Dr. Nyambi's journey in research really started in 1998 with his first R21 grant from NIH, which focused on identifying epitopes that define serotypes of HIV-1. His studies on the genetic and antigenic relatedness of HIV-1 strains – a major focus of his research – left a deep impact on the field. Over the past 15 years, his lab has characterized HIV-1 viral diversity and the evolution of HIV strains that infect individuals in Cameroon, China, and the USA. Dr. Nyambi’s work was the first to demonstrate the broad HIV-1 diversity in rural villages in Cameroon where transpecies transmission of HIV-1 first occurred. His work also identified two new HIV-1 recombinant viruses, CRFcpx36 and CRFcpx37. The studies on B and non-B clade HIV-1 variants among US veterans and immigrants revealed that whereas non-B clades are the predominant HIV-1 variants among immigrants, clade B variants prevail in US veterans. Moreover, he revealed that non-B clade HIV-1 variants from immigrants are more diverse immunologically than isolates from US veterans, and as a consequence, belong to more diverse immunotypes. Further studies showed that the neutralization properties of HIV-1 isolates from the same HIV-1 immunotype resemble one another more closely than isolates from heterologous HIV-1 immunotypes.

To study the biologic relevance of HIV-1 recombination, Dr. Nyambi compared the replicative capacities of recombinant viruses with those of their parental strains. This demonstrated that the CRF02_AG recombinant subgroup, commonly present in Cameroon, has a higher replicative capacity than its parental subtypes A and G – a discovery independently confirmed by others. His lab was the first of several to demonstrate that superinfection with a discordant HIV-1 subtype helps to boost the capacity of the humoral immune response to generate neutralizing antibodies against diverse HIV-1 strains. These results had very important implications for HIV vaccine research because they suggested that a good immunogen in any cocktail vaccine must comprise diverse genomic variants.

Dr. Nyambi published over 60 articles in peer reviewed journals, and was the PI of five NIH-funded grants and two Merit Review grants from the Department of Veterans Affairs. He was an Editorial Board member of the journal ISRN Immunology. Dr. Nyambi served as ad hoc reviewer for several journals and different study sections at the NIH.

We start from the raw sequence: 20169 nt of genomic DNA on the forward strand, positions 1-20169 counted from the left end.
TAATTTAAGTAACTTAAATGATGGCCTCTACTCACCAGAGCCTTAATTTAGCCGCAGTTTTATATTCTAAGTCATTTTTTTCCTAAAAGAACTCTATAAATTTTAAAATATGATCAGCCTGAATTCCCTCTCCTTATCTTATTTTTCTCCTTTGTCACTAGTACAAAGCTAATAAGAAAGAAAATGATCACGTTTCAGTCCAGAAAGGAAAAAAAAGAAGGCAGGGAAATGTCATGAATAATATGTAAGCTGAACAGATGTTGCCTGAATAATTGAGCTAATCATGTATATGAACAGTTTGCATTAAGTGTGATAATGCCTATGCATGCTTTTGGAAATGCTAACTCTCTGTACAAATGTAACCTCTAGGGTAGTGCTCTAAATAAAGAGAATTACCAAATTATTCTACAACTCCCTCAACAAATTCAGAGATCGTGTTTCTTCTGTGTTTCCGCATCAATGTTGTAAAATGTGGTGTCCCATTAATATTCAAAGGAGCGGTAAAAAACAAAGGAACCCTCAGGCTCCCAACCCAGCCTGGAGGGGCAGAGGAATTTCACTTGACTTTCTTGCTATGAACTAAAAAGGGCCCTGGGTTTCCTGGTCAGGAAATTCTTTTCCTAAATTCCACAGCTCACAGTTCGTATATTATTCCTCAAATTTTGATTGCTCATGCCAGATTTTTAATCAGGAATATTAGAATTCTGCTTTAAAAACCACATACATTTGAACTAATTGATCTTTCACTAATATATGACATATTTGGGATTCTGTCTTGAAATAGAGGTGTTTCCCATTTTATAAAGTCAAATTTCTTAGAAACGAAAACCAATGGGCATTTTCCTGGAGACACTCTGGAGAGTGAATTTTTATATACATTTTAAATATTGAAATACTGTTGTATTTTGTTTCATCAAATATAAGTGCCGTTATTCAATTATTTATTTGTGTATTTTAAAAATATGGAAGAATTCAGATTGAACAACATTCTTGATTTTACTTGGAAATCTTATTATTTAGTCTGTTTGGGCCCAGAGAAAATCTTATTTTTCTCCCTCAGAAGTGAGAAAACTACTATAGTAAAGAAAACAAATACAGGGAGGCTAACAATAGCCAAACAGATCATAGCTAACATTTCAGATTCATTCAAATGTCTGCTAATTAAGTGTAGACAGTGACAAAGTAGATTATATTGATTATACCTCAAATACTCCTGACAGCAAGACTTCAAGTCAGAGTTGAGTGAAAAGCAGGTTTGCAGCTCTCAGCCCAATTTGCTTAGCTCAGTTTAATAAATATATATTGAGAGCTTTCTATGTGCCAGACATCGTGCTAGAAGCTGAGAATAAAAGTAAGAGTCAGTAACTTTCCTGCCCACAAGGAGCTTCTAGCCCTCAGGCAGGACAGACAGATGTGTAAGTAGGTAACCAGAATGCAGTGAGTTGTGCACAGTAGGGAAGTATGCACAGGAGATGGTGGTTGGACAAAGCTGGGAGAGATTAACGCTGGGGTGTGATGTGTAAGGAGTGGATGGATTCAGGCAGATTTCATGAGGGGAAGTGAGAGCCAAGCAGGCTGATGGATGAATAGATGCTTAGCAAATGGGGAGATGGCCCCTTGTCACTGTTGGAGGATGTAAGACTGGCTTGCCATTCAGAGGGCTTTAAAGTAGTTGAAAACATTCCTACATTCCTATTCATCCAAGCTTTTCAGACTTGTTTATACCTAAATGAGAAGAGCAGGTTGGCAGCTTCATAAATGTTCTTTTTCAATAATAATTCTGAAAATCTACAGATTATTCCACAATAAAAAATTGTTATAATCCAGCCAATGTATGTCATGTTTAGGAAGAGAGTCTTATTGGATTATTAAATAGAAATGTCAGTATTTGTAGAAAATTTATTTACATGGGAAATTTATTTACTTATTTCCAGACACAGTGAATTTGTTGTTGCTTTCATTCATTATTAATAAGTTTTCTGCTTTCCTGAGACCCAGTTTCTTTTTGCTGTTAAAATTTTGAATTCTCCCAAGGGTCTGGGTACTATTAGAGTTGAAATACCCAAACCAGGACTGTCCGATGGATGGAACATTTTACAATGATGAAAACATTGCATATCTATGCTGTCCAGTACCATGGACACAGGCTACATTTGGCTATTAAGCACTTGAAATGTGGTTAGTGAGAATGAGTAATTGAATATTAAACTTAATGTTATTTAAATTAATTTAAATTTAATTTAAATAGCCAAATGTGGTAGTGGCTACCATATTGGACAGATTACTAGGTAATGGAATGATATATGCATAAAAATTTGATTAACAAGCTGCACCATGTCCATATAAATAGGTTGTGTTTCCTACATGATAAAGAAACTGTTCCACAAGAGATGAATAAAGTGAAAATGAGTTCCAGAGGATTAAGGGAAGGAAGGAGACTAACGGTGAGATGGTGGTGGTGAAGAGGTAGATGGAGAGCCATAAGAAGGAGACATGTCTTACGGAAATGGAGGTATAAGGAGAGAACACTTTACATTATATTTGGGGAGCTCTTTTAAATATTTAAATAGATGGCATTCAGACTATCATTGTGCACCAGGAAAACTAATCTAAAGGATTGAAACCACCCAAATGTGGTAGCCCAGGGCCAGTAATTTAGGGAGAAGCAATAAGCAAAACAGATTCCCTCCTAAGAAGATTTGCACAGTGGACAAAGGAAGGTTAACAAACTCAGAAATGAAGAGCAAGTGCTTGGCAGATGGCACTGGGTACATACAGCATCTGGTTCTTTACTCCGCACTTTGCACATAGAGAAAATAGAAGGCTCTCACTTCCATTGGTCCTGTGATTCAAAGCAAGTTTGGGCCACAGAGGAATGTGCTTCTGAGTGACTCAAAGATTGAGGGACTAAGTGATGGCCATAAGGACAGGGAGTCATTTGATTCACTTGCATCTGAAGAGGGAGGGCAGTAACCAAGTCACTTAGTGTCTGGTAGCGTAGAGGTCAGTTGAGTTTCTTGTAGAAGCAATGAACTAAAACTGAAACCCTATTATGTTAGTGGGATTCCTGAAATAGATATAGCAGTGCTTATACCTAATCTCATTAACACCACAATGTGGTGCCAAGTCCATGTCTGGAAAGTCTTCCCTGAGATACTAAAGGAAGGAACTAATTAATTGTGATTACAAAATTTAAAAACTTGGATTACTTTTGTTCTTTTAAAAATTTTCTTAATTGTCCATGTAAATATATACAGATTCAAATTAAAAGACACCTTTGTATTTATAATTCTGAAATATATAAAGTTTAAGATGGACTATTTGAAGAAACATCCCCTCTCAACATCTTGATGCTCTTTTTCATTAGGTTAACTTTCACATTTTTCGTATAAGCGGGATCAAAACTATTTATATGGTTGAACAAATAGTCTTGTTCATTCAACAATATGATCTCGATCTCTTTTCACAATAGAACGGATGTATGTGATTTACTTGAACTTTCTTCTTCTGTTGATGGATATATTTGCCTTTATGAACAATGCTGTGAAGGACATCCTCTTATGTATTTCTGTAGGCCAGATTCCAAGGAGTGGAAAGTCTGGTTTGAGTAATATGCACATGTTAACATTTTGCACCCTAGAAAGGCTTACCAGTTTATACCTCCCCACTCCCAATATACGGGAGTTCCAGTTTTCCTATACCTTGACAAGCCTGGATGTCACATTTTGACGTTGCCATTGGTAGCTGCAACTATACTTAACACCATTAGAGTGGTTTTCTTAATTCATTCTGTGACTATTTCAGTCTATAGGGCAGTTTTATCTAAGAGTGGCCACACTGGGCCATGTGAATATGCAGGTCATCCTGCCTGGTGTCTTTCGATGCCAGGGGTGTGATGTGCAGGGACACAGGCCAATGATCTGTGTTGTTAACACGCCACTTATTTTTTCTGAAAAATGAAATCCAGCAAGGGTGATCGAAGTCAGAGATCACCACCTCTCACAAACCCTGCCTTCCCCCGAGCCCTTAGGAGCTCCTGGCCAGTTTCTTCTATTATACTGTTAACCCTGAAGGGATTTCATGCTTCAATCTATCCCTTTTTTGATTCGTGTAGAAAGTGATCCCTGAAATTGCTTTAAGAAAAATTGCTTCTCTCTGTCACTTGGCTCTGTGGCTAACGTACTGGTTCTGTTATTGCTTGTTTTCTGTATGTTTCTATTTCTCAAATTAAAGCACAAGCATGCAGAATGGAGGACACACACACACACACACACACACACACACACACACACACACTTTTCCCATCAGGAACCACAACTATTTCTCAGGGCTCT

Dr. Nyambi was the main organizer of training workshops in Cameroon on new methods and strategies to diagnose HIV-1 infection in regions where diverse HIV-1 subtypes and recombinant viruses predominate. These workshops were organized annually under the auspices of NYU’s NIH-sponsored Fogarty AIDS International Training and Research Program on which he was a Co-PI. Since 2013, they also received funding from the HIV Training Grant, of which Dr. Nyambi was the Director. These workshops trained and will continue training personnel from resource-limited labs and public health institutions in Cameroon.



Irwin Feigin, MD
May 13, 1915–January 22, 2015

J Neuropathol Exp Neurol
Copyright © 2015 by American Association of Neuropathologists, Inc.
Vol. 74, No. 12 December 2015 pp. 1178–1179

Esteemed neuroscientist and former Professor of Neuropathology at New York University Medical Center, Irwin Feigin, MD, was born on May 13, 1915, in Manhattan, and died peacefully on January 22, 2015, in Jamaica, Queens, New York. During World War II, Dr. Feigin attended Columbia College at Columbia University (from where he graduated at the top of his class), and attended the New York University School of Medicine. Dr. Feigin then served for the United States Army in the Medical corps, landing in France the day after D-Day. While working for the military, he was engaged in research on the evidence of German biological warfare. Dr. Feigin's experience on the beaches of Normandy engendered a life-long abhorrence of aggression.

Returning to the US, Dr. Feigin began his research career in neuropathology at NY Presbyterian Medical Center, where he worked with the eminent pathologist Dr. Abner Wolf (who would later become his brother-in-law). Dr. Feigin then spent time working at both Syndenham Hospital and Mount Sinai before joining the faculty at NYU, where he remained until his retirement in 1994. Dr. Feigin became the director of the neuropathology laboratory at NYU Medical Center and Bellevue Hospital in 1956. Throughout his time at NYU...